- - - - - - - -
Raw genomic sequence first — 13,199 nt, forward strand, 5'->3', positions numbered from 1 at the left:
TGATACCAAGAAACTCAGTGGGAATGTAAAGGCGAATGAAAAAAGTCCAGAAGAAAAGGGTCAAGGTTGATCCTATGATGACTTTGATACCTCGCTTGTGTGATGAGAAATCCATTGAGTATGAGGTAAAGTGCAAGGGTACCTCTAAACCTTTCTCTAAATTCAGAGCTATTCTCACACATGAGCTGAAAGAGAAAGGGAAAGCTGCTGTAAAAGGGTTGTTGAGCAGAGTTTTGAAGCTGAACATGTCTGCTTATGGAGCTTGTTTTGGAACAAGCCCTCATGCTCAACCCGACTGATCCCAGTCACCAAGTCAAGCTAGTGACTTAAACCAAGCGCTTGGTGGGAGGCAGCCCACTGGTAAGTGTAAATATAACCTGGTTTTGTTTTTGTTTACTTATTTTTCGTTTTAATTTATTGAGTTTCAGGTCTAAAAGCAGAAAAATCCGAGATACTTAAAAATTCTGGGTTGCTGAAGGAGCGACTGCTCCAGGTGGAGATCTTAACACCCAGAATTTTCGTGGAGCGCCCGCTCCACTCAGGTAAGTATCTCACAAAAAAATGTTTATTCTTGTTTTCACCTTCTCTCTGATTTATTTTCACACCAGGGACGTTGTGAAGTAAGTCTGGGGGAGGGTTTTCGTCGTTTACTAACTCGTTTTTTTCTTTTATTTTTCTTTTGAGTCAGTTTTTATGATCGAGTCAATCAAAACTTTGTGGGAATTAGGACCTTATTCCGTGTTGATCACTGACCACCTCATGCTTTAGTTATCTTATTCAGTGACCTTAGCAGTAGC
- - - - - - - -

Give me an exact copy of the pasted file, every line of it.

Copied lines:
Raw genomic sequence first — 13,199 nt, forward strand, 5'->3', positions numbered from 1 at the left:
TGATACCAAGAAACTCAGTGGGAATGTAAAGGCGAATGAAAAAAGTCCAGAAGAAAAGGGTCAAGGTTGATCCTATGATGACTTTGATACCTCGCTTGTGTGATGAGAAATCCATTGAGTATGAGGTAAAGTGCAAGGGTACCTCTAAACCTTTCTCTAAATTCAGAGCTATTCTCACACATGAGCTGAAAGAGAAAGGGAAAGCTGCTGTAAAAGGGTTGTTGAGCAGAGTTTTGAAGCTGAACATGTCTGCTTATGGAGCTTGTTTTGGAACAAGCCCTCATGCTCAACCCGACTGATCCCAGTCACCAAGTCAAGCTAGTGACTTAAACCAAGCGCTTGGTGGGAGGCAGCCCACTGGTAAGTGTAAATATAACCTGGTTTTGTTTTTGTTTACTTATTTTTCGTTTTAATTTATTGAGTTTCAGGTCTAAAAGCAGAAAAATCCGAGATACTTAAAAATTCTGGGTTGCTGAAGGAGCGACTGCTCCAGGTGGAGATCTTAACACCCAGAATTTTCGTGGAGCGCCCGCTCCACTCAGGTAAGTATCTCACAAAAAAATGTTTATTCTTGTTTTCACCTTCTCTCTGATTTATTTTCACACCAGGGACGTTGTGAAGTAAGTCTGGGGGAGGGTTTTCGTCGTTTACTAACTCGTTTTTTTCTTTTATTTTTCTTTTGAGTCAGTTTTTATGATCGAGTCAATCAAAACTTTGTGGGAATTAGGACCTTATTCCGTGTTGATCACTGACCACCTCATGCTTTAGTTATCTTATTCAGTGACCTTAGCAGTAGC